Education for disaster risk reduction and social cohesion

Ensuring uninterrupted, safe and quality education for children affected by natural disasters and towards social cohesion.

Students take part in an earthquake evacuation drill outside their classroom in eastern Indian state of Bihar.
UNICEF/2017/Dhiraj

Children are extremely vulnerable during emergencies, including natural disasters. India is among the world’s most disaster-prone countries and is prone to yearly flooding, landslides, droughts and storms. The frequency and pervasiveness of natural disasters and climate change in India puts a large number of children at risk.  

With the increase in environmental degradation, climate change and unplanned development, there is a rise in occurrence of disasters. This has serious implications for such a highly populous Country, where there are also a large number of people that rely on agriculture and at risk.   

When a disaster strikes in India the Government of India and/or the state governments lead in the emergency response. At the invitation of government UNICEF provides technical support, often in collaboration with other UN agencies and partners, and focuses on its ongoing programmatic areas. 

After any natural disaster or crisis UNICEF’s first priority is always the immediate needs of those who are suffering, but we also plan for long-term restoration. Providing education is a first step in getting countries back on the path to development, a step that can help restore even the most wounded societies. Education is not only an end in itself, it is part of an ongoing solution.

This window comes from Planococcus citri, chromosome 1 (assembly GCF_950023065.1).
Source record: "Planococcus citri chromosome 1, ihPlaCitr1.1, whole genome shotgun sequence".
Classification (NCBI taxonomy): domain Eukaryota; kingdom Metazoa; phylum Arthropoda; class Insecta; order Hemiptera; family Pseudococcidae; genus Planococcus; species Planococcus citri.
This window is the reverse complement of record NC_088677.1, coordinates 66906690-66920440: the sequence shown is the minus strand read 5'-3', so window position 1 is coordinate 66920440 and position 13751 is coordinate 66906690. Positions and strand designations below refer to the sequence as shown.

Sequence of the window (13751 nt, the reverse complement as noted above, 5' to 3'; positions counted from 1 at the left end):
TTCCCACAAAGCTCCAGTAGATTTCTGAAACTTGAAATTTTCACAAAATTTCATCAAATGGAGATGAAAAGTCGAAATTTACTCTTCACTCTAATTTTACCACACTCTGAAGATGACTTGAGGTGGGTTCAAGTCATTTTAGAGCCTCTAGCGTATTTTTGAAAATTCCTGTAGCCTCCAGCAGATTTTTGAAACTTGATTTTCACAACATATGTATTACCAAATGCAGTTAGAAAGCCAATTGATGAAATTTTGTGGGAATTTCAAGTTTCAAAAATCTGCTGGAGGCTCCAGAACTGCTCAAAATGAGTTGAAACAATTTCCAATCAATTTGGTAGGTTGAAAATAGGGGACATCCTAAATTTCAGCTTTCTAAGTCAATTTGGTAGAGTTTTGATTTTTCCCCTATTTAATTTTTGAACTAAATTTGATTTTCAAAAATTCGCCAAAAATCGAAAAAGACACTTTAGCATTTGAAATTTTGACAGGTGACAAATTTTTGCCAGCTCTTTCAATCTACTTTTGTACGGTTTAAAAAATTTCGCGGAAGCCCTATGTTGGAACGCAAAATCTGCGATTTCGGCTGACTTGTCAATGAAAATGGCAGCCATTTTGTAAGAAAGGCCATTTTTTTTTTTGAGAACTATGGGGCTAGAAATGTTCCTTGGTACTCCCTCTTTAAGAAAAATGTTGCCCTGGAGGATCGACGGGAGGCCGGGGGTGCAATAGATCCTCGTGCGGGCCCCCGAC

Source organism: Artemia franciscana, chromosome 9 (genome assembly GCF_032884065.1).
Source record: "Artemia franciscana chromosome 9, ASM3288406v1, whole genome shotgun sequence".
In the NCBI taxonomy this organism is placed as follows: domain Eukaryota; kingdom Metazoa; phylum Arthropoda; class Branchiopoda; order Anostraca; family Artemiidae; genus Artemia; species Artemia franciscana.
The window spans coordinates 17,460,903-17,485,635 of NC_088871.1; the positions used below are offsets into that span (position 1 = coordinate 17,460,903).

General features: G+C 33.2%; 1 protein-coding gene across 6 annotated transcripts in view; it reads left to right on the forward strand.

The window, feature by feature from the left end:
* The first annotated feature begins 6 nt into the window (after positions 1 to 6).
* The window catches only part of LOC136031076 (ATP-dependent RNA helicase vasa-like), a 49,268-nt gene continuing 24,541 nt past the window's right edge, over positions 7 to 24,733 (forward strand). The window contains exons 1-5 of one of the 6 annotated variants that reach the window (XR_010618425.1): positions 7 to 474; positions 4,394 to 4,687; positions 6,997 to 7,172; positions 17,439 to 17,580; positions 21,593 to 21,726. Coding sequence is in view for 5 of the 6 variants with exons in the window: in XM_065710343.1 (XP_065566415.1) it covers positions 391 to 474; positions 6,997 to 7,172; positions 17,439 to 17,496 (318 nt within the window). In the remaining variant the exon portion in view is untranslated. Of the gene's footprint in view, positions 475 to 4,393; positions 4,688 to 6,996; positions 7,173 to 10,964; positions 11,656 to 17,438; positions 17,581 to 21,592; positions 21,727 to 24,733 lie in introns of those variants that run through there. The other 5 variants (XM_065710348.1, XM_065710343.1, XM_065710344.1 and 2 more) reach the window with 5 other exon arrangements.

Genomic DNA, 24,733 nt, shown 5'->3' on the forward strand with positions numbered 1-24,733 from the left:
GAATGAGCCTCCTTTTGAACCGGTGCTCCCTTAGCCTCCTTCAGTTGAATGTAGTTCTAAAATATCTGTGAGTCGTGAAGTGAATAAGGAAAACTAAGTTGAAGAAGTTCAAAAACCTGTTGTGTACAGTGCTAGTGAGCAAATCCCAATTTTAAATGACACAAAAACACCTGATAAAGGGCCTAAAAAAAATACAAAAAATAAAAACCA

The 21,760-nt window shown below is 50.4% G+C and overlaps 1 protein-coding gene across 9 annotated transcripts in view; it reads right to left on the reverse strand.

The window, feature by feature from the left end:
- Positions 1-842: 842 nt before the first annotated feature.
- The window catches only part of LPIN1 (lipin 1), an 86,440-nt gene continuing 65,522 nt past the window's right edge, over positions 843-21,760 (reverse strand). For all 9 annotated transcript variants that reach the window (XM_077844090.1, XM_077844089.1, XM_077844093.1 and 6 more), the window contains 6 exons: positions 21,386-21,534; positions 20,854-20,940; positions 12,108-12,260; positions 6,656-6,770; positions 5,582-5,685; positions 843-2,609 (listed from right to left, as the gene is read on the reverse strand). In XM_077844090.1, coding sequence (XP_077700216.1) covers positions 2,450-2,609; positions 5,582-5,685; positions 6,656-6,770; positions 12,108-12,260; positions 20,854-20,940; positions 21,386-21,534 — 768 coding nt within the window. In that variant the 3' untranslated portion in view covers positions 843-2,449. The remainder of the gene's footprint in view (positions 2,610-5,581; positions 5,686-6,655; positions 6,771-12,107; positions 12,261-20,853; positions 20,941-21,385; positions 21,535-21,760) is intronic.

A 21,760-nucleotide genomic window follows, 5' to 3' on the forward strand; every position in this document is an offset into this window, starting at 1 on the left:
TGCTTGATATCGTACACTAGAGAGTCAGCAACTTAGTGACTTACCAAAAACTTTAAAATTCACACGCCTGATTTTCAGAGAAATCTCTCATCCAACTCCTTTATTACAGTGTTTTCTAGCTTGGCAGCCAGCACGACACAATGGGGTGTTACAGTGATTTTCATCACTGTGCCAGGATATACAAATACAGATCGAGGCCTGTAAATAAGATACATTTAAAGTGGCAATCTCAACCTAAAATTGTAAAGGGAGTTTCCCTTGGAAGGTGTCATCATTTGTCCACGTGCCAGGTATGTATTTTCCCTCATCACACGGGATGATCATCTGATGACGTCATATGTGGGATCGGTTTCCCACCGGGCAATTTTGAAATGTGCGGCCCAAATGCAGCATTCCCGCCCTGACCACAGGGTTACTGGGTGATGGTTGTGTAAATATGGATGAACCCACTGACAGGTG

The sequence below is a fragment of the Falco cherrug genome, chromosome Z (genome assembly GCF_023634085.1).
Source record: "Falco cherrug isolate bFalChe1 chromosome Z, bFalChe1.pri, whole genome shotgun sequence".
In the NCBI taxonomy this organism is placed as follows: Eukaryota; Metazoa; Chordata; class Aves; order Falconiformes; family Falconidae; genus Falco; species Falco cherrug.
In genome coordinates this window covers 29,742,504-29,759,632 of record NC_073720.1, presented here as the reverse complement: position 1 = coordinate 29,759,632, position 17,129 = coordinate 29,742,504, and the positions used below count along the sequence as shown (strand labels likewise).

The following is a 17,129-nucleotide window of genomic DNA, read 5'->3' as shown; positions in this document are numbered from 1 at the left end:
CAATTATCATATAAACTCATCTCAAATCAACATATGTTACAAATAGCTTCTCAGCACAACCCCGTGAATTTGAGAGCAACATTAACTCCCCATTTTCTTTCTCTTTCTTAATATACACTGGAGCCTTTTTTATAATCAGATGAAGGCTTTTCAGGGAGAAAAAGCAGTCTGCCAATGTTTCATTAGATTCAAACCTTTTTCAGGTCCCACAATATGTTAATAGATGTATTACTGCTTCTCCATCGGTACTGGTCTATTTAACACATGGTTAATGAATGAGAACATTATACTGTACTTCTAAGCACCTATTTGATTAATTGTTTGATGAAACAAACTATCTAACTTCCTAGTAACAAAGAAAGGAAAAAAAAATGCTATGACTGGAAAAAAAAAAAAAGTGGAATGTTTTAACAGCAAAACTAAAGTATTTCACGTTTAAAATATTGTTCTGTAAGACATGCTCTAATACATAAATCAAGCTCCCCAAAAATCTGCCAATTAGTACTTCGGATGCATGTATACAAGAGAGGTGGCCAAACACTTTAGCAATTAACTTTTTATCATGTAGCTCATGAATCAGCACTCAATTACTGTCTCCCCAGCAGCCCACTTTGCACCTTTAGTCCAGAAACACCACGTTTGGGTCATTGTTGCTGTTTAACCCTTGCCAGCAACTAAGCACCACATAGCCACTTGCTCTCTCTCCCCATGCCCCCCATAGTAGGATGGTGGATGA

Educational institutions are a repository of a society’s knowledge, values and traditions, which serve to bind people together as they work to improve their country’s future. Disasters, emergencies, conflict and violence have a profound impact on children, and education has the potential to provide knowledge and skills needed to promote a culture of peace and non-violence, global citizenship and appreciation of cultural diversity and of culture’s contribution to sustainable development.   

In India UNICEF advocates for mechanisms of care, safety and psycho-social support for young children and the provision for relevant quality educational options for youth, particularly those out-of-school and within the contexts of conflict and war. We support state governments through our field offices to ensure the continuity of education during and after emergencies.  

We promote the SAARC Comprehensive School Safety Framework and we support comprehensive school safety programmes across India towards increasing resilience.